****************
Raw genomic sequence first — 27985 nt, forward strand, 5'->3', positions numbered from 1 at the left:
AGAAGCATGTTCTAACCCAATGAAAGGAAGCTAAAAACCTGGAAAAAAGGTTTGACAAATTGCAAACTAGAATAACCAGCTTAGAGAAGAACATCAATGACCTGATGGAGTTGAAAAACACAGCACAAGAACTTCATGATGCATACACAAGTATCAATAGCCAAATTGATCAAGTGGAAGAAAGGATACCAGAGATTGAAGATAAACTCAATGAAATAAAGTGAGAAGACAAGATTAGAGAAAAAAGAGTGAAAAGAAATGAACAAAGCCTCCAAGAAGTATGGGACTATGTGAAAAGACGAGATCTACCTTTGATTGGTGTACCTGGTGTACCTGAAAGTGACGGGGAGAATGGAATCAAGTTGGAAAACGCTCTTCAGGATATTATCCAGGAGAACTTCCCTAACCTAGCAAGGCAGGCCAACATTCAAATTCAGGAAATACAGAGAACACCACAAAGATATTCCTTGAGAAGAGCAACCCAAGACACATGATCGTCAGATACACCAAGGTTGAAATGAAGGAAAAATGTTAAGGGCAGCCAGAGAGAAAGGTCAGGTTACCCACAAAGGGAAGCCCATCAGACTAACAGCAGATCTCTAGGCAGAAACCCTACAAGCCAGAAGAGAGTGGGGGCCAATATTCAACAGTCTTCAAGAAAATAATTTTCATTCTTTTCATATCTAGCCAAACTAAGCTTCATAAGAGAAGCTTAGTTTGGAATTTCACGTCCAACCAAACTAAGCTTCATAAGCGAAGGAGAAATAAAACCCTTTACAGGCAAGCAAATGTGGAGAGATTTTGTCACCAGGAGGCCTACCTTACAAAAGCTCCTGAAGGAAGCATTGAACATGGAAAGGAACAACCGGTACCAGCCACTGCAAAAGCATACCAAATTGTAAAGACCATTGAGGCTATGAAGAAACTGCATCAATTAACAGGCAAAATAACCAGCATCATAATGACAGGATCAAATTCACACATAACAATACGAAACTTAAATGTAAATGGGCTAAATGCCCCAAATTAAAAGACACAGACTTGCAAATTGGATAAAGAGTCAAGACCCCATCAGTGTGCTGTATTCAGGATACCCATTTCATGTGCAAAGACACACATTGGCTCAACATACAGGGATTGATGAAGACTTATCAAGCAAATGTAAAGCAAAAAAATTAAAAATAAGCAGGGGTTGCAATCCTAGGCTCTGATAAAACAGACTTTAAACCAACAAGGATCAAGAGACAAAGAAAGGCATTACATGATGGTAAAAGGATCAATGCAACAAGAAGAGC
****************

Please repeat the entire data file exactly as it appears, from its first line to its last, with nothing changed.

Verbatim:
Raw genomic sequence first — 27985 nt, forward strand, 5'->3', positions numbered from 1 at the left:
AGAAGCATGTTCTAACCCAATGAAAGGAAGCTAAAAACCTGGAAAAAAGGTTTGACAAATTGCAAACTAGAATAACCAGCTTAGAGAAGAACATCAATGACCTGATGGAGTTGAAAAACACAGCACAAGAACTTCATGATGCATACACAAGTATCAATAGCCAAATTGATCAAGTGGAAGAAAGGATACCAGAGATTGAAGATAAACTCAATGAAATAAAGTGAGAAGACAAGATTAGAGAAAAAAGAGTGAAAAGAAATGAACAAAGCCTCCAAGAAGTATGGGACTATGTGAAAAGACGAGATCTACCTTTGATTGGTGTACCTGGTGTACCTGAAAGTGACGGGGAGAATGGAATCAAGTTGGAAAACGCTCTTCAGGATATTATCCAGGAGAACTTCCCTAACCTAGCAAGGCAGGCCAACATTCAAATTCAGGAAATACAGAGAACACCACAAAGATATTCCTTGAGAAGAGCAACCCAAGACACATGATCGTCAGATACACCAAGGTTGAAATGAAGGAAAAATGTTAAGGGCAGCCAGAGAGAAAGGTCAGGTTACCCACAAAGGGAAGCCCATCAGACTAACAGCAGATCTCTAGGCAGAAACCCTACAAGCCAGAAGAGAGTGGGGGCCAATATTCAACAGTCTTCAAGAAAATAATTTTCATTCTTTTCATATCTAGCCAAACTAAGCTTCATAAGAGAAGCTTAGTTTGGAATTTCACGTCCAACCAAACTAAGCTTCATAAGCGAAGGAGAAATAAAACCCTTTACAGGCAAGCAAATGTGGAGAGATTTTGTCACCAGGAGGCCTACCTTACAAAAGCTCCTGAAGGAAGCATTGAACATGGAAAGGAACAACCGGTACCAGCCACTGCAAAAGCATACCAAATTGTAAAGACCATTGAGGCTATGAAGAAACTGCATCAATTAACAGGCAAAATAACCAGCATCATAATGACAGGATCAAATTCACACATAACAATACGAAACTTAAATGTAAATGGGCTAAATGCCCCAAATTAAAAGACACAGACTTGCAAATTGGATAAAGAGTCAAGACCCCATCAGTGTGCTGTATTCAGGATACCCATTTCATGTGCAAAGACACACATTGGCTCAACATACAGGGATTGATGAAGACTTATCAAGCAAATGTAAAGCAAAAAAATTAAAAATAAGCAGGGGTTGCAATCCTAGGCTCTGATAAAACAGACTTTAAACCAACAAGGATCAAGAGACAAAGAAAGGCATTACATGATGGTAAAAGGATCAATGCAACAAGAAGAGC